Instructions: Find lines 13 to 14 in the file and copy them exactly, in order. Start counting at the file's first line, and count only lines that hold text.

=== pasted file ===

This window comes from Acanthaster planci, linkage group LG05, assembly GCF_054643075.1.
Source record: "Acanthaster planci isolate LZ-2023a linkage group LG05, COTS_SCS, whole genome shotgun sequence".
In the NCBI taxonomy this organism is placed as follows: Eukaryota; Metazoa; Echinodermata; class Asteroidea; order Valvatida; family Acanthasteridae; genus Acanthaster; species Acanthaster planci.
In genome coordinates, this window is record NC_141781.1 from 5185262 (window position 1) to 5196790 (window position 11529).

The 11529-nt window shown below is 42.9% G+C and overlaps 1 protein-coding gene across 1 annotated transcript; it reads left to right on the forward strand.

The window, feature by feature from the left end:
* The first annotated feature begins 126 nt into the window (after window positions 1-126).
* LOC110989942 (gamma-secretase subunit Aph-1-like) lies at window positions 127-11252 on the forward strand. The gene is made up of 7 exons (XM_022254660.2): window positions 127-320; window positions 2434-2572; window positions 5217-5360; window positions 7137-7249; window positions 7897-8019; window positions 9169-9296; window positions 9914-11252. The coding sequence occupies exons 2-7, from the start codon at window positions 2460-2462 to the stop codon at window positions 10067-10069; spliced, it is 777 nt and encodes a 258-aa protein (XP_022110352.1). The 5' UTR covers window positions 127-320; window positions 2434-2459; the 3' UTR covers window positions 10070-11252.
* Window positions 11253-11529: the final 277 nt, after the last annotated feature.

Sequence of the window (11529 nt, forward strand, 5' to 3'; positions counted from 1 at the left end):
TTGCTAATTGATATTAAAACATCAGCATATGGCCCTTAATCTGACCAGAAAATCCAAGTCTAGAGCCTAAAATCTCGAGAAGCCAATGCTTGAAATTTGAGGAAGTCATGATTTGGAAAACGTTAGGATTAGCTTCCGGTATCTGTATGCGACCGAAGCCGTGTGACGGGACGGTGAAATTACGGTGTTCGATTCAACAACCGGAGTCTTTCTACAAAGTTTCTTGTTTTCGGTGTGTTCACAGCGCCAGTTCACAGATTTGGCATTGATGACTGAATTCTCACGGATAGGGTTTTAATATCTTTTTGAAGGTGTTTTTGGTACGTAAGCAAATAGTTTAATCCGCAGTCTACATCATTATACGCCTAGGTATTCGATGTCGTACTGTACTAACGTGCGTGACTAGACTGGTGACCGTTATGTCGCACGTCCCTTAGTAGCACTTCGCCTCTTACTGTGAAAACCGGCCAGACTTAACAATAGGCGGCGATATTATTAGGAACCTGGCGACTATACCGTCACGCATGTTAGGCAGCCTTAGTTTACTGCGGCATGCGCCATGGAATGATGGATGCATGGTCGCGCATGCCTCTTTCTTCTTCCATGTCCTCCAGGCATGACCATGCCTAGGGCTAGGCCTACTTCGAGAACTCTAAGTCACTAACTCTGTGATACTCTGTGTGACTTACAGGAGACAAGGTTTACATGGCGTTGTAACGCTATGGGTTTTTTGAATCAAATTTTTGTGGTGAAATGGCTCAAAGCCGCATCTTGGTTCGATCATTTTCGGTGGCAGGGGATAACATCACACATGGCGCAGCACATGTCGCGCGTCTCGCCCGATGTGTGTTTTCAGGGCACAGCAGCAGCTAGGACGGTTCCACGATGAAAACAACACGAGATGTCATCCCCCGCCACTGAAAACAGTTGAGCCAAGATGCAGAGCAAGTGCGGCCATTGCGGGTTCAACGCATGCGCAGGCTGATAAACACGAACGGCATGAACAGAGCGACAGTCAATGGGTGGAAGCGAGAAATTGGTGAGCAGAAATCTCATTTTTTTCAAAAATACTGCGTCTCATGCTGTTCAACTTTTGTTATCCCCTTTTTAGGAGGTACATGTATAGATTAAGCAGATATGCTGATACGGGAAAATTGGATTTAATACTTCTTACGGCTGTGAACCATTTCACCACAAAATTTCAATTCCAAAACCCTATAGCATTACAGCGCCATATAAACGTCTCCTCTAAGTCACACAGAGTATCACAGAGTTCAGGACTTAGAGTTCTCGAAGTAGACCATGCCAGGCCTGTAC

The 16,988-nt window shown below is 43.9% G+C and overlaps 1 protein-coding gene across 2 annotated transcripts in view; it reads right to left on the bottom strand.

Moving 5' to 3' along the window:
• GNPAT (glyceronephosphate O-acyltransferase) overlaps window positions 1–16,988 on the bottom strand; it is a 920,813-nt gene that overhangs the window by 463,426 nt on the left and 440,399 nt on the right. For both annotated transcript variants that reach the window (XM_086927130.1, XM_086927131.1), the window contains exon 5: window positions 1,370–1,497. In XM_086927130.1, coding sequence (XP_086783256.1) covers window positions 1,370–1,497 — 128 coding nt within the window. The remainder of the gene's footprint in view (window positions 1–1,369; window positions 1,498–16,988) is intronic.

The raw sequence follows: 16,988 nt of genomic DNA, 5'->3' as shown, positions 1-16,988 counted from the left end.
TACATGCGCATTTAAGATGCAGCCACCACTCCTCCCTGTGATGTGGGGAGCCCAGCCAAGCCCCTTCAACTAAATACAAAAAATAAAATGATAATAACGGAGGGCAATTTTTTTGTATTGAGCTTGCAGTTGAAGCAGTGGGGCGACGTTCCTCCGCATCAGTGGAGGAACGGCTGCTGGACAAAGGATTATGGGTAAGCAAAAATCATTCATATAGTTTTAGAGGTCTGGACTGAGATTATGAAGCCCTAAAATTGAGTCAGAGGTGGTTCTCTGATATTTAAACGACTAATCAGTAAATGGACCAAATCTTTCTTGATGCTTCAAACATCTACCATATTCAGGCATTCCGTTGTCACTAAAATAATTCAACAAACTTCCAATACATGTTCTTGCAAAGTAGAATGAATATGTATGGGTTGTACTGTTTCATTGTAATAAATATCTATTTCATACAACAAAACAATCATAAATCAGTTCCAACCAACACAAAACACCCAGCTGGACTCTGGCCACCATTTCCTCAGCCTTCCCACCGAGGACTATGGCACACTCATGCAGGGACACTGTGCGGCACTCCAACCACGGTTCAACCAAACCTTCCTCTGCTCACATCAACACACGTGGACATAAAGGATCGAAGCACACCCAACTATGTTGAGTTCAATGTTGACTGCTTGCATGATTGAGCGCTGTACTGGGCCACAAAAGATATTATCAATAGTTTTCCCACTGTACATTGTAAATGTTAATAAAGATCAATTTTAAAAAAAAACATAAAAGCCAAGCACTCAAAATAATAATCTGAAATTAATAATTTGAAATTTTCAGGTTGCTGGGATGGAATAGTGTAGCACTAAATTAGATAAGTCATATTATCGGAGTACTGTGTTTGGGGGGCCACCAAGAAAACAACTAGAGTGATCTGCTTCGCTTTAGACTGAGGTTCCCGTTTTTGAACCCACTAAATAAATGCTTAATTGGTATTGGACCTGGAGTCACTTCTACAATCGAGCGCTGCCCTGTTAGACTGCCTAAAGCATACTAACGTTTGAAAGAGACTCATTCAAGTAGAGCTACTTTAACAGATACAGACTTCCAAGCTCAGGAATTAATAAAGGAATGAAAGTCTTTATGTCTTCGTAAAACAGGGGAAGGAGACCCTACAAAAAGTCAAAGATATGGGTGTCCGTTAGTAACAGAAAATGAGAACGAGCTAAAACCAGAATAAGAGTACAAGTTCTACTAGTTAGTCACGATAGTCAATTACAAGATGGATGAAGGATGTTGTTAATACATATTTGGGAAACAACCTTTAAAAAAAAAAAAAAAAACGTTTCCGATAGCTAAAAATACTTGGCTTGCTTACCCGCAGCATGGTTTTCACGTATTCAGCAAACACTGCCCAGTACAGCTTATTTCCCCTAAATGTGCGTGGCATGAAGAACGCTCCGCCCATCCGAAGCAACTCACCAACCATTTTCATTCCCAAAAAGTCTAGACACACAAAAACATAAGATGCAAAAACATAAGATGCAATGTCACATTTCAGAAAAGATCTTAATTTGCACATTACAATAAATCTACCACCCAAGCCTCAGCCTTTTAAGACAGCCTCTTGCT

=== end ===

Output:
Moving 5' to 3' along the window:
• GNPAT (glyceronephosphate O-acyltransferase) overlaps window positions 1–16,988 on the bottom strand; it is a 920,813-nt gene that overhangs the window by 463,426 nt on the left and 440,399 nt on the right. For both annotated transcript variants that reach the window (XM_086927130.1, XM_086927131.1), the window contains exon 5: window positions 1,370–1,497. In XM_086927130.1, coding sequence (XP_086783256.1) covers window positions 1,370–1,497 — 128 coding nt within the window. The remainder of the gene's footprint in view (window positions 1–1,369; window positions 1,498–16,988) is intronic.